• Pitivi's User Interface Is Getting Better Thanks To GSoC, Plus Other GNOME Improvements

    If you have been less than satisfied with the user-interface of the Pitivi non-linear open-source video editor for Linux, you may want to try out their next release.

    Student developer Harish Fulara spent his summer working on polishing the open-source video editor's interface as part of Google Summer of Code 2018.

GSoC: KDE and GNOME Final Reports

Filed under
KDE
GNOME
  • GSoC 2018: Final week

    Coming to the last week, the activity Note_names is finally developed and being tested on different platforms.

    Principle: This activity aims to teach sight reading the musical notes and their position on the staff by presenting several notes one-by-one with animation from the right of the staff sliding to the right of the clef image. The user will get the combination of all the notes he has learned previously and the current targetted notes from the dataset. Only the reference notes are colored as red and the user is made to learn the notes around it using it as a leverage. One has to correct enough notes to get a 100% and advance to next stage.

  • Five-or-More Modernisation: It's a Wrap

    As probably most of you already know, or recently found out, at the beginning of this week the GSoC coding period officially ended, and it is time for us, GSoC students, to submit our final evaluations and the results we achieved thus far. This blog post, as you can probably tell from the title, will be a summary of all of the work I put into modernising Five or More throughout the summer months.

    My main task was rewriting Five or More in Vala since this simple and fun game did not find its way to the list of those included in the Games Modernisation Initiative. This fun, strategy game consists of aligning, as often as possible, five or more objects of the same shape and color, to make them disappear and score points.

  • The end of GSoC

    After three months of hard work and a lot of coding the Google Summer of Code is over. I learned a lot and had a lot fun. GSoC was an amazing experience and I encourage everybody to participate in future editions. At this point I’ve been a contributor to GNOME for nearly a year, and I plan on sticking around for a long time. I really hope that other GSoC students also found it so enjoyable, and keep contributing to GNOME or other Free Software Projects.

GNOME Pomodoro: A Time Utility Tool That Increases Productivity

Filed under
GNOME

Hello readers, today I’ll be covering on how to increase your productivity and this applies to all types of computer users, especially Linux, just kidding. Tongue Believe me most of us who work on computers have suffered back pain, eye strain, stress, and then end up getting frustrated. However, did you know that one can fix all those issues by managing time in intervals and a short break in between? Yes, that’s right, read on below how you can go about that using GNOME Pomodoro.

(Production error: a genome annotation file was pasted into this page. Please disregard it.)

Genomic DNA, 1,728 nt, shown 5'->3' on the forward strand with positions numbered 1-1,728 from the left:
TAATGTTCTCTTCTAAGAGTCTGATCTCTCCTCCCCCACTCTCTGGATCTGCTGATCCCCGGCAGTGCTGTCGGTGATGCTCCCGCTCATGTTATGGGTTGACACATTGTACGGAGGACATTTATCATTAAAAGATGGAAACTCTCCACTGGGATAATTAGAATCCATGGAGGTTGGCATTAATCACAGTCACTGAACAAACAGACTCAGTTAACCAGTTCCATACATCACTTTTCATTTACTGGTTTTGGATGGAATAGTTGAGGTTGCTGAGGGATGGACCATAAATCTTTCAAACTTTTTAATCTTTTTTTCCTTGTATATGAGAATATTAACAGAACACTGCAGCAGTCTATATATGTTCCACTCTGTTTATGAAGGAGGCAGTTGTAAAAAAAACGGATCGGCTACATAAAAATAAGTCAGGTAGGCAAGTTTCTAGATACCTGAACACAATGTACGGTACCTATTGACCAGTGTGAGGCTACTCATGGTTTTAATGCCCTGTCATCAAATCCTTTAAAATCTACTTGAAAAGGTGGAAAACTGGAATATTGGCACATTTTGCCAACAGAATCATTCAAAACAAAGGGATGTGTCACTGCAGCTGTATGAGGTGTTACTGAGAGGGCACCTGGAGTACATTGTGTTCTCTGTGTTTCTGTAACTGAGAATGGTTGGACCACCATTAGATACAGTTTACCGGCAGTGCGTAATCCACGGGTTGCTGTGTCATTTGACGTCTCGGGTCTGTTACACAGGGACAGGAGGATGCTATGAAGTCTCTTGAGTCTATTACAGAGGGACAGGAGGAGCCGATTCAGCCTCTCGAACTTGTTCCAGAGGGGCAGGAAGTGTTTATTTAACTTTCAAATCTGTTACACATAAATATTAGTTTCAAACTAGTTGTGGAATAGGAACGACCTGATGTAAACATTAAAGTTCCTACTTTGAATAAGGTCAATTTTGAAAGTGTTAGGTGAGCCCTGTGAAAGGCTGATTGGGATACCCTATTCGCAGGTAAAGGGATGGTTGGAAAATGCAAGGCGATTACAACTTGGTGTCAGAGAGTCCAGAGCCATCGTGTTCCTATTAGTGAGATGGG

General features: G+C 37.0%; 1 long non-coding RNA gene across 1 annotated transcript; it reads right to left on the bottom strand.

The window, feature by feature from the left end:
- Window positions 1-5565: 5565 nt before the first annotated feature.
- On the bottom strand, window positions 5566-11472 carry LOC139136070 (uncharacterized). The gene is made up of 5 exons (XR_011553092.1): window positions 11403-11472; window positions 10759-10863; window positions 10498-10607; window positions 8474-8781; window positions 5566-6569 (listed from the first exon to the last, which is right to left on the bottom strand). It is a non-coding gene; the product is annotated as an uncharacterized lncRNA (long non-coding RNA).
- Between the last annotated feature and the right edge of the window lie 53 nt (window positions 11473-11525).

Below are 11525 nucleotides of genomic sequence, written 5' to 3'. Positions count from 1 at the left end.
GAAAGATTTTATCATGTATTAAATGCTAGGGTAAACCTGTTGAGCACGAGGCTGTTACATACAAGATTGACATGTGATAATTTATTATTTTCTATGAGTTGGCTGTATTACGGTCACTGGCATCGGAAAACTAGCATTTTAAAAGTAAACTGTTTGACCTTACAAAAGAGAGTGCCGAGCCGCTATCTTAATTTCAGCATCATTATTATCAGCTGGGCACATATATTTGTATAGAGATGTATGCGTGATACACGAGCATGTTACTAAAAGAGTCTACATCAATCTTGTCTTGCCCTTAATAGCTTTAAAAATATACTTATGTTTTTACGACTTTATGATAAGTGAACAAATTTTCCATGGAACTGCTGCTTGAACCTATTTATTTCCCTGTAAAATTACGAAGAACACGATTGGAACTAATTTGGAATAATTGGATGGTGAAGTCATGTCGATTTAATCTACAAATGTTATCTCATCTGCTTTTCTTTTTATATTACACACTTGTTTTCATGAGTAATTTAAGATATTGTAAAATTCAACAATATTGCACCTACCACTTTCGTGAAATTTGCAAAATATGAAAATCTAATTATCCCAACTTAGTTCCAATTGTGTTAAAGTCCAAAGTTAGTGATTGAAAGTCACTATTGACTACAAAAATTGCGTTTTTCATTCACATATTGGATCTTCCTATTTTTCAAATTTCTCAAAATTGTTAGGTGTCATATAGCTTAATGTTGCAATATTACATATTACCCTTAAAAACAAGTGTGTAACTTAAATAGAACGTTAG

Read more

Budgie Desktop, KDE and GNOME

Filed under
GNU
KDE
Linux
GNOME
  • Summertime Solus | The Roundup #7

    For those that missed our announcements of last week’s Hackfest, you can watch it via the video embedded below. Most of this roundup will cover the work that has been done since the last roundup (in the specific sections in this blog) as well as the Hackfest, so if you don’t want to sit through the 10 hours of content, feel free to just keep reading.

  • Solus Linux & Its Budgie Desktop Seeing Summer 2018 Improvements

    The Solus Project has shared some of the work they've been engaged in this summer with their Linux distribution as well as their GTK3-based Budgie Desktop Environment.

  • Community Data Analytics Are Going to Akademy

    If you are interested in community data analytics, you will have several opportunities to discuss them during Akademy.

    Firstly, there will be my talk titled Bringing Community Data Analysis Back to KDE (why the hell did I use "Analysis" there... I only used "Analytics" everywhere so far, odd). It will happen on Saturday at 15:30 in room IE7. The slot is a bit small for the topic, but I'll try my best to create interest. Indeed you can catch me around talks to chat about it, and...

    Secondly, there will be a BoF "Discussing Community Data Analytics" on Monday at 10:30 in room 127. We hope to see people coming up with interesting questions to explore or willing to lend a hand in those explorations. See you there!

  • The birth of a new runtime

    Runtimes are a core part of the flatpak design. They are a way to make bundling feasible, while still fully isolating from the host system. Application authors can bundle the libraries specific to the application, but don’t have to care about the lowlevel dependencies that are uninteresting (yet important) for the application.

    Many people think of runtimes primarily as a way to avoid duplication (and thus bloat). However, they play two other important roles. First of all they allow an independent stream of updates for core libraries, so even dead apps get fixes. And secondly, they allow the work of the bundling to be shared between all application authors.

    [...]